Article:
The meaning of behavior specifications (semantics) - comparisons

Need for semantics: Comparing specifications expressed in different formalisms

Often different behavior definitions for a given system component are given different description formalisms. For instance, the behavior of a method (declared in the interface of a given object class) can be desribed by the algorithm of its body - or by input and output assertions concerning its parameters and the values of the state variables of the object instance. Or the behavior of an accepting state machine, may also be defined by a regular expression. Often one of these behavior definitions appear to be more abstract than the other.

How can one compare such different specifications in order to determine whether they define the same behavior, or whether the behavior defined by one satisfies the requirements specified by the other ?

Answer: One needs a common model for the meaning of such specifications. The term semantics means meaning. What is the meaning of a behavior specification ?

Semantic model for safety properties

Trace semantics: The semantics of a behavior specification is the set of possible finite execution sequences. - Note: One often considers the tree of all possible sequences (see example in the Temporal Logic section above). Note: The set of specified sequences are those sequences that represent valid behavior of the specified system. Other sequences are not valid execution sequences.

Prefix-closure: One normally considers only sets of sequences that are closed under prefixing, that is, if a sequence σ is in the set then all its prefixes are also in the set, including the empty sequence.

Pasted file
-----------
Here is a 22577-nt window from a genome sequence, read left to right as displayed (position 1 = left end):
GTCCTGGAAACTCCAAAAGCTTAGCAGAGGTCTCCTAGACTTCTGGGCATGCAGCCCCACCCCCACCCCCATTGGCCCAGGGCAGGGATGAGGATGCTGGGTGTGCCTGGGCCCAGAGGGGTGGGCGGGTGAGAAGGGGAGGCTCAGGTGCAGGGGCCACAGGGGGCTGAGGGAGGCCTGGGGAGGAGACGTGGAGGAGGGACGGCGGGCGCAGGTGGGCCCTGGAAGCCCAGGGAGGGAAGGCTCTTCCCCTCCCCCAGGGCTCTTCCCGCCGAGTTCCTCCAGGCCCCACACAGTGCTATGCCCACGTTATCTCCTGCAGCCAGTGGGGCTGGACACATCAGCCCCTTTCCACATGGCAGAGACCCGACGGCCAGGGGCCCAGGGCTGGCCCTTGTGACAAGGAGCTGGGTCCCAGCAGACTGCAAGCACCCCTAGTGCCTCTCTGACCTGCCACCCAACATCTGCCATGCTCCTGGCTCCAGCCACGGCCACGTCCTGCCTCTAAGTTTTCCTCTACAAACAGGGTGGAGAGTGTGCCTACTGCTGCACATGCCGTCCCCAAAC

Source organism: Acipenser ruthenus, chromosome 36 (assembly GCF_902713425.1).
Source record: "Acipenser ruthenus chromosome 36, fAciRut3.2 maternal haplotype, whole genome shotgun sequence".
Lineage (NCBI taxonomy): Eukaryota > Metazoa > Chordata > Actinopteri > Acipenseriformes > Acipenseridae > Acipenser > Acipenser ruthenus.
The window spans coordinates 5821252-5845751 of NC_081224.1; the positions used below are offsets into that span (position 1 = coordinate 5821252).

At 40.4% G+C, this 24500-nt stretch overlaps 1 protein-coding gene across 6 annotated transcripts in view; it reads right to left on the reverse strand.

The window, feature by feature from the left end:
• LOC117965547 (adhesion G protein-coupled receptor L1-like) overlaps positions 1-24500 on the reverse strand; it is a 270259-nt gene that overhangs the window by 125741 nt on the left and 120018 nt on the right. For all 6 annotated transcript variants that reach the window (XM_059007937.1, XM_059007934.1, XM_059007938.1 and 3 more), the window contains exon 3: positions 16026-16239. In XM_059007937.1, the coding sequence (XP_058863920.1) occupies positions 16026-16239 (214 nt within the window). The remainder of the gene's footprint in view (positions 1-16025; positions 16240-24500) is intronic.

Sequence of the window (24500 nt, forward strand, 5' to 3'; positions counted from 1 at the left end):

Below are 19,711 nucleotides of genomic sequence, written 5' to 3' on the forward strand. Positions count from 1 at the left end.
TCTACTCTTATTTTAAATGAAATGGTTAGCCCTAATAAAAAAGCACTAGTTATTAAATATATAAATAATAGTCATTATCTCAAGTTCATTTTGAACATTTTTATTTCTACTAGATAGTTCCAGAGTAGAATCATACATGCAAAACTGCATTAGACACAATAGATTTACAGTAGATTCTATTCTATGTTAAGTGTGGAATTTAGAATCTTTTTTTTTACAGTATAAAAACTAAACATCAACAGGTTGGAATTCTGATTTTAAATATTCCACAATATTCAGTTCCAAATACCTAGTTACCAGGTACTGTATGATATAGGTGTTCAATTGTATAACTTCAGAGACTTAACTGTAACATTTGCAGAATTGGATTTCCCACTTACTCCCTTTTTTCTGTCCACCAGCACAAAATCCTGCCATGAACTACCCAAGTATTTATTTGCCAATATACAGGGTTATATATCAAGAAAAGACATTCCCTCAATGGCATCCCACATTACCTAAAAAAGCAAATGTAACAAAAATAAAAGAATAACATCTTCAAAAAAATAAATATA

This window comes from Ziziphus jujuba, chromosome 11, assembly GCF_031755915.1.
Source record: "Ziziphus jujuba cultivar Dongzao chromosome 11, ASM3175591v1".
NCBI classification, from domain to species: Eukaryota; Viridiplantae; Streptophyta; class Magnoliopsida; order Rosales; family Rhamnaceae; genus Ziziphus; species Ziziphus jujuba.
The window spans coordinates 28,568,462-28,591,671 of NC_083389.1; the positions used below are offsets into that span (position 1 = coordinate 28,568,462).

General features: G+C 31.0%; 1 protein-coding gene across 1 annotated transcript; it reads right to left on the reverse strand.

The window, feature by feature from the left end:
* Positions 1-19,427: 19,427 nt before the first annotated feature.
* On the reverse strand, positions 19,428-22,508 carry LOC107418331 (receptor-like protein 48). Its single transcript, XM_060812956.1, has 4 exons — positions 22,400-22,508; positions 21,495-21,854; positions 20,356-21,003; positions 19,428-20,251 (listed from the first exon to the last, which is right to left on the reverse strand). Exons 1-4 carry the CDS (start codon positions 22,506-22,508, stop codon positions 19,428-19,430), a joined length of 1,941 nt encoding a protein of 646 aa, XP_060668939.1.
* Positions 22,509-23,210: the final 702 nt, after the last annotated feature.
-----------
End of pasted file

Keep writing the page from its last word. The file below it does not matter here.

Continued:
There are two views:

LTS specifications and other state machine specifications can be used with both of these views.

Deterministic specification: A specification S is deterministic if after any given valid sequence of interactions, the system is in a unique state. If for a given sequence of interactions, the system may be in one of several different states, the specification is called non-deterministic - the state of the system after a given interaction sequence is not determined uniquely.

Note: This kind determinism is sometimes called state-determinism, because the reached state is determined. In case of state machines that produce output, there is the possibility that in a given state different outputs interactions may be initiated. This is sometimes called output-non-determinism. A (state-) deterministic system may present output-nondeterminism, a (state-) non-deterministic system as well.

Trace equivalence: Two specifications S1 ansd S2 are trace equivalent if the set of possible finite execution sequences is the same.

Trace inclusion: Specification S2 satisfies the safety requirements of specification S1 if the set of execution sequences of S2 are included in the set defined by S1.

Another popular state machine formalism are Accepting Automata. They are LTS with a subset of states that are accepting. An interaction sequence is valid (called accepted) if the execution of this interaction sequence leads to (or may lead to) a state that is accepting. Note: The set of valid execution sequences is not necessarily prefix-closed. (It is prefix-closed if all states of the automaton are accepting - as can be said for LTS).

Transforming a nondeterministic specification into an equivalent deterministic one: There is a well-known algorithm (see section on Deterministic and non-deterministic (accepting) automata in the course notes for SEG-2106 A - at the end) which constructs an equivalent deterministic automaton from a nondeterministic one, based on trace equivalence. Unfortunately, the number of states of the deterministic automaton may be exponentially larger than the number of states of the given nondeterministic automaton; this means the algorithm has exponential complexity, but in most practical cases, it gives reasonable results. Note: An accepting automaton is like an LTS, except that only a subset of all states are accepting (one should be in accepting state at the end of a valid execution sequence). In the case of LTS, all states are accepting, because one does not formally talk about "final" states.